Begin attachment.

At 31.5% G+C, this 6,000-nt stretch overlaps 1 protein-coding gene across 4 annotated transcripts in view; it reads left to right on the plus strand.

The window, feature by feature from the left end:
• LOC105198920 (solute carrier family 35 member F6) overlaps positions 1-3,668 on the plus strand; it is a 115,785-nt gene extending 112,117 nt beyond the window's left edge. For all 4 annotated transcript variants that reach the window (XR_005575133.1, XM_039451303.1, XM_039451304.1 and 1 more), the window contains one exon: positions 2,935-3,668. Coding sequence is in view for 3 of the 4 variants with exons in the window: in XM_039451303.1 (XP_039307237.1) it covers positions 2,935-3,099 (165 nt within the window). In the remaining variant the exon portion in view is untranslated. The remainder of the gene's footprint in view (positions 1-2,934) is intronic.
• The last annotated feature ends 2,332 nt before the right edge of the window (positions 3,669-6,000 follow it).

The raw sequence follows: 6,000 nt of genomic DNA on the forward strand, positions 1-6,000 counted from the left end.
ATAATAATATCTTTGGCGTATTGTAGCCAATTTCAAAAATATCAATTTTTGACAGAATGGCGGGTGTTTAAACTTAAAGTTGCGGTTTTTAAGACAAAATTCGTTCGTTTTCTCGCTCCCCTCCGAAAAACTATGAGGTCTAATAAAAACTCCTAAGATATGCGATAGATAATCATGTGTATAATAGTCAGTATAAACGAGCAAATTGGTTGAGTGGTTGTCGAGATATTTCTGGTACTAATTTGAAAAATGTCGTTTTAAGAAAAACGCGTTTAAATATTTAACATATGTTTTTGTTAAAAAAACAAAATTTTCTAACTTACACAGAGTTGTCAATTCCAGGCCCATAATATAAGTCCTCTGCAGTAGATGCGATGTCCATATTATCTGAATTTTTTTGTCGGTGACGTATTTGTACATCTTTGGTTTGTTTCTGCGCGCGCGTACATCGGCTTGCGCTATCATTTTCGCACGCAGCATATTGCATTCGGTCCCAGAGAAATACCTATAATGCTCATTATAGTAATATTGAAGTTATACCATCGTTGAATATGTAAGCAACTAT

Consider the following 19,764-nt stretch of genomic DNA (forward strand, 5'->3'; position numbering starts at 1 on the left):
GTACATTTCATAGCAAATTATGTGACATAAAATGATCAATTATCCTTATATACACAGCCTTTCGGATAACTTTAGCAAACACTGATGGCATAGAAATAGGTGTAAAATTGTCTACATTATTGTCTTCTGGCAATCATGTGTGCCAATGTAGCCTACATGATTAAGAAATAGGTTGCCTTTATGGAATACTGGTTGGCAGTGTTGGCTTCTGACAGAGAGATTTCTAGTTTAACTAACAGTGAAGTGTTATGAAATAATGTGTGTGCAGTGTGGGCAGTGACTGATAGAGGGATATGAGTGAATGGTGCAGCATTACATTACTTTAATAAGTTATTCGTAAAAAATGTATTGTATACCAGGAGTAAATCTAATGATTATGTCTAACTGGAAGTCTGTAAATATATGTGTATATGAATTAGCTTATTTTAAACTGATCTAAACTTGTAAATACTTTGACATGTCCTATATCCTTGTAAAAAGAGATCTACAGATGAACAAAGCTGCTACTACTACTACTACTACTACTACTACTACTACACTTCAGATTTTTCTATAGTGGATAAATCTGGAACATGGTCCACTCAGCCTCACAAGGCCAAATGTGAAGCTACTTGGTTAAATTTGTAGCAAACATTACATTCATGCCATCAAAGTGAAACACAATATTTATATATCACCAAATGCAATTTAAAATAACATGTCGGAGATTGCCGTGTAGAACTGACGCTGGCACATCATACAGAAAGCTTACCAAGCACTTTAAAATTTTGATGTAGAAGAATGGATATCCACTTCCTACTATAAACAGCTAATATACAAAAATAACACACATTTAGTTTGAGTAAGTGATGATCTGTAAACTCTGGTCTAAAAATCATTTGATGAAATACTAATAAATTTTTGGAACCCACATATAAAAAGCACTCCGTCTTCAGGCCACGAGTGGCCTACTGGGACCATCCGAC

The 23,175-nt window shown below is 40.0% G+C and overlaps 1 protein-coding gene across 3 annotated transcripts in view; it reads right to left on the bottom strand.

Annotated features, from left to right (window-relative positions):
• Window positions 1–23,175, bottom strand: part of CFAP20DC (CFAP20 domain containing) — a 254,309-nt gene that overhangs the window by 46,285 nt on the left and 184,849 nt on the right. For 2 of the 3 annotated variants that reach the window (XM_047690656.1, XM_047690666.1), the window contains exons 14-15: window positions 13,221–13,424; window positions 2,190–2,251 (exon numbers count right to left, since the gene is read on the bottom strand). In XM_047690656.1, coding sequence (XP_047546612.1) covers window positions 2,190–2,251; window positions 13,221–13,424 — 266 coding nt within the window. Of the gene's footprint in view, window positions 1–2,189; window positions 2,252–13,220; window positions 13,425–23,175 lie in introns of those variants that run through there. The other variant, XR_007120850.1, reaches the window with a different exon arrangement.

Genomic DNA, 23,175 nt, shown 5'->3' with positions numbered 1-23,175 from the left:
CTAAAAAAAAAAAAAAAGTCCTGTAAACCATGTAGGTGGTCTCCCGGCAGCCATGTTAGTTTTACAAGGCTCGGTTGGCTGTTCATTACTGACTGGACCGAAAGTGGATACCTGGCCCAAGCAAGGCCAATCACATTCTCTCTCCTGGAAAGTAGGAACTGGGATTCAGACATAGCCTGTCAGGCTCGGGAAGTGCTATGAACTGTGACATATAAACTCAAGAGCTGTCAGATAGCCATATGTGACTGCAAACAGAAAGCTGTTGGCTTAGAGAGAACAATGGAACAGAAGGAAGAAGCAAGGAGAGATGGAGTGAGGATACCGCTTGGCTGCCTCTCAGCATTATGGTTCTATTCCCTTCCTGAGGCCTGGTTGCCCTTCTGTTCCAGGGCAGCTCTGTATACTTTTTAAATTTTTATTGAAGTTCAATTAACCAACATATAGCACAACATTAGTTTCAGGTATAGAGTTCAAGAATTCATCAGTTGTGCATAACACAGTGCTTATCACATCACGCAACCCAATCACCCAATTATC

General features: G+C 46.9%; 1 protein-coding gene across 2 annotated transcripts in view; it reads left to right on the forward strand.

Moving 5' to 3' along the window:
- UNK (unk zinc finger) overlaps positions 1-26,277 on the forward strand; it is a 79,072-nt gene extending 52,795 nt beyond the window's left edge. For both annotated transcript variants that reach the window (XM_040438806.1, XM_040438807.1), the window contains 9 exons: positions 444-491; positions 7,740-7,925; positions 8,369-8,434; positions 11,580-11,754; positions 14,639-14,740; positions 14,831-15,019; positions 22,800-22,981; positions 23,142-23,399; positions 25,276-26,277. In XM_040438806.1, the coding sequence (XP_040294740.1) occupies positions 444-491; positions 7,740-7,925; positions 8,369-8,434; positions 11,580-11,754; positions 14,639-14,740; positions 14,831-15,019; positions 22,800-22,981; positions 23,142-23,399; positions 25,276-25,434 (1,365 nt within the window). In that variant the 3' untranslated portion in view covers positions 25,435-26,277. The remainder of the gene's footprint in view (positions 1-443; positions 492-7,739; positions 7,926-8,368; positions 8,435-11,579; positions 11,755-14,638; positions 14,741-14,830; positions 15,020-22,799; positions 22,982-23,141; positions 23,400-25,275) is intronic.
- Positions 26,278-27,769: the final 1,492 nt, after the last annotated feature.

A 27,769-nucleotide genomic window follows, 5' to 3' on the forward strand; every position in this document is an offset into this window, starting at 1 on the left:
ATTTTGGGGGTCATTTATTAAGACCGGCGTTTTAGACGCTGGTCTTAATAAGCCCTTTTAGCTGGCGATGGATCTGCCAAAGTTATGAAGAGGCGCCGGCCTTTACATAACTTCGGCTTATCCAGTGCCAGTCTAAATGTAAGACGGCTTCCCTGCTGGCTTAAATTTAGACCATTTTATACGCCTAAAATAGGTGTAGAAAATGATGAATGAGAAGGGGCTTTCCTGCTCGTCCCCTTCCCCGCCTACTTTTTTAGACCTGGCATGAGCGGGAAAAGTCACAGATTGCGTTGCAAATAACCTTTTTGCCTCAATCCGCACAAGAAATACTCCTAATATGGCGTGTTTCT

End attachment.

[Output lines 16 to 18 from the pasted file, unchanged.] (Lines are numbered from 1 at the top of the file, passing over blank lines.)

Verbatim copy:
- UNK (unk zinc finger) overlaps positions 1-26,277 on the forward strand; it is a 79,072-nt gene extending 52,795 nt beyond the window's left edge. For both annotated transcript variants that reach the window (XM_040438806.1, XM_040438807.1), the window contains 9 exons: positions 444-491; positions 7,740-7,925; positions 8,369-8,434; positions 11,580-11,754; positions 14,639-14,740; positions 14,831-15,019; positions 22,800-22,981; positions 23,142-23,399; positions 25,276-26,277. In XM_040438806.1, the coding sequence (XP_040294740.1) occupies positions 444-491; positions 7,740-7,925; positions 8,369-8,434; positions 11,580-11,754; positions 14,639-14,740; positions 14,831-15,019; positions 22,800-22,981; positions 23,142-23,399; positions 25,276-25,434 (1,365 nt within the window). In that variant the 3' untranslated portion in view covers positions 25,435-26,277. The remainder of the gene's footprint in view (positions 1-443; positions 492-7,739; positions 7,926-8,368; positions 8,435-11,579; positions 11,755-14,638; positions 14,741-14,830; positions 15,020-22,799; positions 22,982-23,141; positions 23,400-25,275) is intronic.
- Positions 26,278-27,769: the final 1,492 nt, after the last annotated feature.

A 27,769-nucleotide genomic window follows, 5' to 3' on the forward strand; every position in this document is an offset into this window, starting at 1 on the left: